SAN FRANCISCO (CN) – As sea ice melts at an alarming rate, 21 environmental groups urged the U.S. Fish and Wildlife Service to complete the endangered species listing for the Pacific walrus. However, listing the walrus under the Endangered Species Act could endanger the current administration’s plans for offshore drilling in the Arctic.
“Strong federal protections are critical for the survival of the Pacific walrus, an iconic species whose homes are literally melting beneath them,” Center for Biological Diversity scientist Shaye Wolf, said. “With sea ice hitting record lows this year, it’s becoming harder for walruses to survive in their Arctic habitat. If the Trump administration doesn’t act, these animals face a truly dismal future.”
The CBD and allied groups sent a letter to the USFWS regarding the upcoming court-determined Sept. 30 deadline for the agency to either begin the endangered species listing process for the Pacific walrus or remove it from the candidate list.
“The Fish and Wildlife Service knows the Pacific walrus is in trouble. The only thing preventing its protection is politics. We hope officials do the right thing and give this majestic animal the protections it needs to survive,” Wolf said. “Listing the walrus as an endangered species would force the Trump administration to admit that climate change is real and it’s putting life on Earth in danger.”
The agency determined that the Pacific walrus needed protection under the Endangered Species Act in February 2011, but that its listing was “precluded by higher listing priorities.” A settlement agreement later that year between the CBD and the agency mandated that the agency make listing determinations for hundreds of backlogged species by 2018. A few species, including the walrus, have earlier deadlines.
“On behalf of our millions of supporters, we urge you to list the Pacific walrus, Odobenus rosmarus divergens, as a threatened or endangered species under the Endangered Species Act (ESA). Listing the Pacific walrus under the ESA would be the first step in providing this majestic species the protections it needs to survive. We are profoundly concerned that the walrus will suffer massive population declines due to the loss of sea ice in the foreseeable future. Action is needed now, more than ever before, to protect this iconic species,” the groups’ letter states.
The walrus population was decimated from 200,000 to approximately 45,000 in the 1950s and 1960s due to commercial harvest, according to the USFWS. Commercial and recreational harvest is no longer permitted, but Alaska Natives have subsistence harvest rights.
The walrus is considered to be an “ice-dependant” species due to the animals’ use of “floating sea ice for birthing and nursing calves, resting, isolation from predators, and for passive transport to new feeding areas,” according to the agency. However, the loss of sea ice to warming waters is now the primary threat to the mammal. The summer sea ice has already retreated beyond the shallow continental shelf waters where the bottom-feeding walruses feast on clams, sea cucumbers and segmented worms, the agency noted.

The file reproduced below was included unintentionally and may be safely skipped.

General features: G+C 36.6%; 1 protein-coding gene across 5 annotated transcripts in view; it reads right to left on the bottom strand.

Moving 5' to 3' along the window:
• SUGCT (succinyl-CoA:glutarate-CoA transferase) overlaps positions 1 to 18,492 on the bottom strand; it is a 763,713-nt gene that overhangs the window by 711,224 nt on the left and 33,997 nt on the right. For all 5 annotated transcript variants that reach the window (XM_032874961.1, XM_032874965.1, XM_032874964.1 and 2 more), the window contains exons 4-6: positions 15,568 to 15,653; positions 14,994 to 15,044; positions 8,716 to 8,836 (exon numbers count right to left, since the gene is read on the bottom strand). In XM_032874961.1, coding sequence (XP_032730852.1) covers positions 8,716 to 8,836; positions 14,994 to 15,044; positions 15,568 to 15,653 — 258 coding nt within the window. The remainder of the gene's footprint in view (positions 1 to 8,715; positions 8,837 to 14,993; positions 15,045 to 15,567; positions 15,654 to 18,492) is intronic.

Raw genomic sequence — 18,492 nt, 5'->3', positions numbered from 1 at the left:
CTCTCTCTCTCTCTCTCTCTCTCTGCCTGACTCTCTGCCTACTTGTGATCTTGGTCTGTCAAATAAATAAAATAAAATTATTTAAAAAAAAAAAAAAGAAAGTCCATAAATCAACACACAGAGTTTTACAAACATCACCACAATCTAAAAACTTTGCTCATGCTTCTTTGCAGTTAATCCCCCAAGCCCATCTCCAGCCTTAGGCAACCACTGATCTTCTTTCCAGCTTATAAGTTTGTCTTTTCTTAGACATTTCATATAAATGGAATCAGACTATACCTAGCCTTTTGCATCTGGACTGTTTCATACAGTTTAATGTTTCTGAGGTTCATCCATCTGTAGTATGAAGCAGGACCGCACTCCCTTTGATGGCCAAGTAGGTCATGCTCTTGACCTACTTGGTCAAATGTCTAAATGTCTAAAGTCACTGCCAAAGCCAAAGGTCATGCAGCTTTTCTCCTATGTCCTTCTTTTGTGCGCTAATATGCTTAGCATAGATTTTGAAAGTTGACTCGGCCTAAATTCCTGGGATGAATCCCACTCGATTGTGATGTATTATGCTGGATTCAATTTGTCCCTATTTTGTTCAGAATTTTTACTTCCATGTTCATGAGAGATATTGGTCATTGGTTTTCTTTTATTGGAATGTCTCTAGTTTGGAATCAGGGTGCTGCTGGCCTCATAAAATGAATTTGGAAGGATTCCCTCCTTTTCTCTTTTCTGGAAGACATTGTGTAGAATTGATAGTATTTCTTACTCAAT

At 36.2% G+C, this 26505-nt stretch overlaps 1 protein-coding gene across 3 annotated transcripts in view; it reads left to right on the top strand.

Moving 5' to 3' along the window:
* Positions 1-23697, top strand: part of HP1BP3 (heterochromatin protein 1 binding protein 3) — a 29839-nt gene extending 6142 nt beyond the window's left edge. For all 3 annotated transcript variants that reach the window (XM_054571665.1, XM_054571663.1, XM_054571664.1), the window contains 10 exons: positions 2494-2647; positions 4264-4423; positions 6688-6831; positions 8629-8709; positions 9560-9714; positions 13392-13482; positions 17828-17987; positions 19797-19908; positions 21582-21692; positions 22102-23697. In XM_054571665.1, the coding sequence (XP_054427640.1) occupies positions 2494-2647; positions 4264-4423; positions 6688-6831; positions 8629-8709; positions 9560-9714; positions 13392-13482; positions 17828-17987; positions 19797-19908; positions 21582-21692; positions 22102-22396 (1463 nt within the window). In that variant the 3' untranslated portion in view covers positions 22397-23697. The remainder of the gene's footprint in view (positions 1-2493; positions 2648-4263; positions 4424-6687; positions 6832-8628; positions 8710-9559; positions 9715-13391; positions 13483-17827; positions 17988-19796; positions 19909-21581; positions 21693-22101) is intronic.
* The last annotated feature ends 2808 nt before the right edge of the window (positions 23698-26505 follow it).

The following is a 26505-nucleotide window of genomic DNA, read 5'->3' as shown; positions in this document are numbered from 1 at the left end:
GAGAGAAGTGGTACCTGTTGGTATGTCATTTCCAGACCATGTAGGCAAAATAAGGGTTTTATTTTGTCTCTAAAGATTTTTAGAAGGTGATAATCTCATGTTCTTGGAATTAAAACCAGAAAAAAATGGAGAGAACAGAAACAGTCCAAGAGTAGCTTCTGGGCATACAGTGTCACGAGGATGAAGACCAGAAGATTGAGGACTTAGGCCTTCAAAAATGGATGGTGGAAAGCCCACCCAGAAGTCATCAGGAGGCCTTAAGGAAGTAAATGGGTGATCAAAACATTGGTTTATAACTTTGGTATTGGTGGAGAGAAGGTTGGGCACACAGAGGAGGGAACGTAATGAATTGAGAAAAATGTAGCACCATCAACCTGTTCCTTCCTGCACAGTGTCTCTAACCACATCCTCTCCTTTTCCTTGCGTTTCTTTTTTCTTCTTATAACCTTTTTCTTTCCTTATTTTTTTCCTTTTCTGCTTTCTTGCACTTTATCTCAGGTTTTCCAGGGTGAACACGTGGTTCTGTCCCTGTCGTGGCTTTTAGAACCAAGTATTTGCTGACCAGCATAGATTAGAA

As the ice shrinks, walruses haul out onto land “resulting in increased competition for prey and a high potential for mass mortalities as a result of trampling. Scientists agree that the Pacific walrus will face significant population decline, even extinction, as global warming rapidly melts sea ice in the Arctic and ocean acidification alters prey availability,” the groups’ letter claims.
The Fish and Wildlife Service is an agency tasked with implementing the Endangered Species Act. It perennially suffers from a lack of funding and political support to manage listings in a timely manner, which is why the CBD and others not only submit petitions on behalf of imperiled species, but also file lawsuits when the listings are delayed. Under the current administration, which has pulled out of the Paris climate accord, promoted Arctic drilling, and through a number of executive orders, proposed bills, and many statements signaled a disdain for climate change science and the reality of global warming, the likelihood of the USFWS following through on the ESA walrus listing is in question, despite evidence of their peril.
“Arctic sea ice extent, on which the Pacific walrus so heavily relies, hit record lows during fall 2016 and winter 2017, and sea ice in the Chukchi Sea off Point Lay retreated at a record rate this May,” the CBD noted. “Local villagers in Point Lay are helping protect the walruses and cautioning the general public against doing anything to scare or disrupt them. Mass walrus haul-outs were first observed in 2007, when Arctic sea-ice extent dropped 1 million square miles below average, losing an area the size of Alaska and Texas combined.”
The USFWS did not immediately respond to a request for comments.